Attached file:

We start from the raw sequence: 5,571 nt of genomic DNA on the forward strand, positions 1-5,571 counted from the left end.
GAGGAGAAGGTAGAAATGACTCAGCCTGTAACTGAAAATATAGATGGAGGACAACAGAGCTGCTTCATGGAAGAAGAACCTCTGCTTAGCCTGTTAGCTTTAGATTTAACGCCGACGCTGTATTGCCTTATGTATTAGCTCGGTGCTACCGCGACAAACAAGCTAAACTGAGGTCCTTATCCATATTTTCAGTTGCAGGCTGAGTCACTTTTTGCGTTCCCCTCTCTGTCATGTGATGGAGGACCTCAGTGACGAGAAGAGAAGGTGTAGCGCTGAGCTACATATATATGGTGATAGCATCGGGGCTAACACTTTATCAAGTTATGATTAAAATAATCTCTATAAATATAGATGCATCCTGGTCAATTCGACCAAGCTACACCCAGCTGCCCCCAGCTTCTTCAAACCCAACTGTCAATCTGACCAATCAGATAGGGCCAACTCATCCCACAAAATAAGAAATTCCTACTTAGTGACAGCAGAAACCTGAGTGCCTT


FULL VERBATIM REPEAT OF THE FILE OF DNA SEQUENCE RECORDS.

We start from the raw sequence: 5,571 nt of genomic DNA on the forward strand, positions 1-5,571 counted from the left end.
GAGGAGAAGGTAGAAATGACTCAGCCTGTAACTGAAAATATAGATGGAGGACAACAGAGCTGCTTCATGGAAGAAGAACCTCTGCTTAGCCTGTTAGCTTTAGATTTAACGCCGACGCTGTATTGCCTTATGTATTAGCTCGGTGCTACCGCGACAAACAAGCTAAACTGAGGTCCTTATCCATATTTTCAGTTGCAGGCTGAGTCACTTTTTGCGTTCCCCTCTCTGTCATGTGATGGAGGACCTCAGTGACGAGAAGAGAAGGTGTAGCGCTGAGCTACATATATATGGTGATAGCATCGGGGCTAACACTTTATCAAGTTATGATTAAAATAATCTCTATAAATATAGATGCATCCTGGTCAATTCGACCAAGCTACACCCAGCTGCCCCCAGCTTCTTCAAACCCAACTGTCAATCTGACCAATCAGATAGGGCCAACTCATCCCACAAAATAAGAAATTCCTACTTAGTGACAGCAGAAACCTGAGTGCCTT